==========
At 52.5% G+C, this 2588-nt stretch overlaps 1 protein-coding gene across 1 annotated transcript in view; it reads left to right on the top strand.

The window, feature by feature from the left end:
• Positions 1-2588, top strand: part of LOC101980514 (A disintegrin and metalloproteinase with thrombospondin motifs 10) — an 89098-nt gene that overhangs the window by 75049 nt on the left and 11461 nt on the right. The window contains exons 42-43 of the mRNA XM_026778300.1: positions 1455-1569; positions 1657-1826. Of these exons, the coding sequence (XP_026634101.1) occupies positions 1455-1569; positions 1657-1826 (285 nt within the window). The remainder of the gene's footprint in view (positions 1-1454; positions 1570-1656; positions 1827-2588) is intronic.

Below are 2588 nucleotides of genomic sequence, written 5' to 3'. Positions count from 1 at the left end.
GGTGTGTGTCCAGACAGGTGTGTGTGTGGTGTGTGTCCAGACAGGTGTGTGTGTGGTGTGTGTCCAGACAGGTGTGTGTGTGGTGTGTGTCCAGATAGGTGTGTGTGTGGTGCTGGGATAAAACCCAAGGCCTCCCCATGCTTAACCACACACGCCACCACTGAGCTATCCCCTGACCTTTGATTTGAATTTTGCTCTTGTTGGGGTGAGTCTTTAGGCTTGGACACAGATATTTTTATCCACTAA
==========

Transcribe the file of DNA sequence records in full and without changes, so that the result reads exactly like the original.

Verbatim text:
At 52.5% G+C, this 2588-nt stretch overlaps 1 protein-coding gene across 1 annotated transcript in view; it reads left to right on the top strand.

The window, feature by feature from the left end:
• Positions 1-2588, top strand: part of LOC101980514 (A disintegrin and metalloproteinase with thrombospondin motifs 10) — an 89098-nt gene that overhangs the window by 75049 nt on the left and 11461 nt on the right. The window contains exons 42-43 of the mRNA XM_026778300.1: positions 1455-1569; positions 1657-1826. Of these exons, the coding sequence (XP_026634101.1) occupies positions 1455-1569; positions 1657-1826 (285 nt within the window). The remainder of the gene's footprint in view (positions 1-1454; positions 1570-1656; positions 1827-2588) is intronic.

Below are 2588 nucleotides of genomic sequence, written 5' to 3'. Positions count from 1 at the left end.
GGTGTGTGTCCAGACAGGTGTGTGTGTGGTGTGTGTCCAGACAGGTGTGTGTGTGGTGTGTGTCCAGACAGGTGTGTGTGTGGTGTGTGTCCAGATAGGTGTGTGTGTGGTGCTGGGATAAAACCCAAGGCCTCCCCATGCTTAACCACACACGCCACCACTGAGCTATCCCCTGACCTTTGATTTGAATTTTGCTCTTGTTGGGGTGAGTCTTTAGGCTTGGACACAGATATTTTTATCCACTAA